When Patrick arrived in Ireland as a Christian missionary he had a decision to make about how to do his work. This was the early 400s. The Roman Emperor Constantine had “converted” to Christianity 100 years earlier, and the cross was now used, not as the suffering symbol of a Galilean carpenter, but as a crusading tool of conquest.
It was the custom of Christian missionaries – then and for the next 1500 years – not to introduce others to Jesus, but to make them citizens of the Empire. A culture was “Christianized” not when it conformed to the words and ways of Jesus, but when it submitted to the rule of the Roman Caesar or the conquering king. The local culture was eradicated, replaced by that of the conquerors, and Christianity was used as an instrument in that process.
But rather than imposing an imperial faith on the Irish people, Patrick met them where they were and let faith erupt naturally. He did not overpower, he obliged. He did not impose, he invited. He did not attack, he adapted. He came in humility and simplicity, attempting to foster faith, not force it.
We still have much to learn from old Patrick, for his way of sharing faith could heal today’s world. Vulnerability. Service. Humility. Meeting people where they are. Treating neighbors with dignity and respect. Honoring the lives and stories of those we encounter – plain civility – may be the only way to keep a society from devouring itself.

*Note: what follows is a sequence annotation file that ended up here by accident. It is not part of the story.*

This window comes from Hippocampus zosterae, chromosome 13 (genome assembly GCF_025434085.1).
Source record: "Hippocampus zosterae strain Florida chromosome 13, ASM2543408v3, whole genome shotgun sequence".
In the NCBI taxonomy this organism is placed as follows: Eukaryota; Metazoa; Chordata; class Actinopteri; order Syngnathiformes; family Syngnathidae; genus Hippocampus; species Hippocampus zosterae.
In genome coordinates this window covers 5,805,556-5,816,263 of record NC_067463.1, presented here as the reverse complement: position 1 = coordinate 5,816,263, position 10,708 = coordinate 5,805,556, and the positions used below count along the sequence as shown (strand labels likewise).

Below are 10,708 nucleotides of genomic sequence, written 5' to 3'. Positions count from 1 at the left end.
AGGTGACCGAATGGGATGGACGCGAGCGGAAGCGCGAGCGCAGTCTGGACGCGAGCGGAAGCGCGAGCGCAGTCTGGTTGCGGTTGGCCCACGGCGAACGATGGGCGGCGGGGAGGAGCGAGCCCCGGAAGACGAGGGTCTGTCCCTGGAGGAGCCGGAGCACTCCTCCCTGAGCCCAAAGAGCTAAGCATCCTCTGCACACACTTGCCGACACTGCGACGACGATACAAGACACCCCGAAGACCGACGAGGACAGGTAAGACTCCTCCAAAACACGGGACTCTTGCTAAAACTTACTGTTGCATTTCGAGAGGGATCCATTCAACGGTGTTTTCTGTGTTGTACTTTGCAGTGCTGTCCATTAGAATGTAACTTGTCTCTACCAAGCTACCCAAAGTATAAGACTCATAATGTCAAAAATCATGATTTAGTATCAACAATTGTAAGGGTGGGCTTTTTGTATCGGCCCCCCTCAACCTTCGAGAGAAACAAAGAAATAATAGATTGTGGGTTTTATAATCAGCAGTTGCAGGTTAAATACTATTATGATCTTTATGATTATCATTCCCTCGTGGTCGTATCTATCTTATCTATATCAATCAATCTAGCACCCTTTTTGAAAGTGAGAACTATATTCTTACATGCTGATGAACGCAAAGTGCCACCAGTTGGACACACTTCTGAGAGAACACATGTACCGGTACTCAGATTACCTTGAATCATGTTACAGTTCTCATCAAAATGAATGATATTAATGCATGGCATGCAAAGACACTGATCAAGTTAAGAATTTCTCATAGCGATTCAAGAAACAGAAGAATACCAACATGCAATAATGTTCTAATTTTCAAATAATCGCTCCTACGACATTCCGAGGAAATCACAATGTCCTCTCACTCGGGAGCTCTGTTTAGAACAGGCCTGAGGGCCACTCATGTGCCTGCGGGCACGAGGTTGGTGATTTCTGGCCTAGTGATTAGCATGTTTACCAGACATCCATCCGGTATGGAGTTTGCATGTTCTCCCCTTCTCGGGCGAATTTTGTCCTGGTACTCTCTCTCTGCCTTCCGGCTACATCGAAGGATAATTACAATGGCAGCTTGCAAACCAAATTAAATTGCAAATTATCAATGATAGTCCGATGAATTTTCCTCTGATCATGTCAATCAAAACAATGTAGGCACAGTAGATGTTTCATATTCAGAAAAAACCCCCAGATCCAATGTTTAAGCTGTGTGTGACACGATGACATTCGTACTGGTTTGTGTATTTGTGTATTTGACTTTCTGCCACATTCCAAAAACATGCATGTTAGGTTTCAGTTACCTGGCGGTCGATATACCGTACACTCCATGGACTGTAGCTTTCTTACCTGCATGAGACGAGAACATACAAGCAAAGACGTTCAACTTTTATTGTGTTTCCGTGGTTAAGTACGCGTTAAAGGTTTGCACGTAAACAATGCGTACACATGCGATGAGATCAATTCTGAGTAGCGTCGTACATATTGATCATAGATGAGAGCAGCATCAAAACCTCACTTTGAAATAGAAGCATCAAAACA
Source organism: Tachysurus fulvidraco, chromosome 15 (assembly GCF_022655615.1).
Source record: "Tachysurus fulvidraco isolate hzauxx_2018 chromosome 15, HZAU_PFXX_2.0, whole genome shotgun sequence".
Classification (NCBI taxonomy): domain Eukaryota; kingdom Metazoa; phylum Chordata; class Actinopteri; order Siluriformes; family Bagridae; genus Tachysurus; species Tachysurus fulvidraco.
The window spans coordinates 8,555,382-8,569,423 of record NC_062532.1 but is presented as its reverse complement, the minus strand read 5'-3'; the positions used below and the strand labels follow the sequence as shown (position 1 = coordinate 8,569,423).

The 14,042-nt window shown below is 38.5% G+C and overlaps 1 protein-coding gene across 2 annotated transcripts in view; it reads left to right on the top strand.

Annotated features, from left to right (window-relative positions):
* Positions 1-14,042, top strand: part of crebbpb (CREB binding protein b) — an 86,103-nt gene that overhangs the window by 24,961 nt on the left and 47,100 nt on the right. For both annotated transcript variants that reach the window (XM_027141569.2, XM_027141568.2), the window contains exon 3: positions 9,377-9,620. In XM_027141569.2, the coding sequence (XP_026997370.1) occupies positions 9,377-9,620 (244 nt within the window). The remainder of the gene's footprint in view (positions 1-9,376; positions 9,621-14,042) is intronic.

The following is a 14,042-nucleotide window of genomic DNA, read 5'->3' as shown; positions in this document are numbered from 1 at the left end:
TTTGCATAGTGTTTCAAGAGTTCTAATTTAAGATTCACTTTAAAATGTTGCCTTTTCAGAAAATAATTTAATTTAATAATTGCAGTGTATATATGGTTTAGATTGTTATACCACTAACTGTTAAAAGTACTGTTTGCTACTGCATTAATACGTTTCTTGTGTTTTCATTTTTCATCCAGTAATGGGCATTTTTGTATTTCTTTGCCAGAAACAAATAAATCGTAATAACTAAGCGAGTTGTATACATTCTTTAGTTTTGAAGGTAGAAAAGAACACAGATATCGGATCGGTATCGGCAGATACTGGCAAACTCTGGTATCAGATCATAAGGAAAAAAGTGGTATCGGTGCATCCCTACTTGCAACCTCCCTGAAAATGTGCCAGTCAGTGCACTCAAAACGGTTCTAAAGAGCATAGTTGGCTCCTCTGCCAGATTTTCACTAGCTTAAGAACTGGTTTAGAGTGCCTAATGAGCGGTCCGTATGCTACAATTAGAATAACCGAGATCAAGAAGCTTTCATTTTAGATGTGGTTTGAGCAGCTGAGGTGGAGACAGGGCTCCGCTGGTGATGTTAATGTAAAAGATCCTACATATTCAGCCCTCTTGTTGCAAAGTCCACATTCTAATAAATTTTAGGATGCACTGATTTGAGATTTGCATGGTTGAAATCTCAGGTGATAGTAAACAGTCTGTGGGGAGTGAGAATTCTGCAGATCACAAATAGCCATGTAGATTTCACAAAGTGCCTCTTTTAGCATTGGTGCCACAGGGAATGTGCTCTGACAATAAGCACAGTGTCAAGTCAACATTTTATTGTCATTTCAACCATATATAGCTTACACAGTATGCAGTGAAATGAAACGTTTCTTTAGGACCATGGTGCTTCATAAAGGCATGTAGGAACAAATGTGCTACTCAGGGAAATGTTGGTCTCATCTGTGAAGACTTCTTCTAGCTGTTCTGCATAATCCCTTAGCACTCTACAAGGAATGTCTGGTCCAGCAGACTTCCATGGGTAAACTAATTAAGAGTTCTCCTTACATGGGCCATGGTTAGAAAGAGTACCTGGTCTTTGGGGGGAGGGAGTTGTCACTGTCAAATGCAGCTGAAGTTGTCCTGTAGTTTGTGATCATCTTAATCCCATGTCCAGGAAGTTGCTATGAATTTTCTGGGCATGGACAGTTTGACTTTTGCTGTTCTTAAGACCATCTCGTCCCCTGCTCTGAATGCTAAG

When we live with a no-compromise, never give-an-inch, militant attitude, and meet every person outside our circle with distrust, it creates a divisive, violent, negative, attack-based culture with an atmosphere of hateful rhetoric and suspicion. It destroys a community.
So we who are living today have a choice put before us: We will take the path of suspicion, violence, stubbornness, divisiveness, and imposition and we will witness the end of the world as we know it. Or we will we imitate Patrick by taking the way of peace, love for our neighbors, welcome and inclusion. Living this way will end of the world as we know it as well – but it might be the kind of end that gives rebirth to the world.
Ronnie McBrayer is a syndicated columnist, pastor, and author.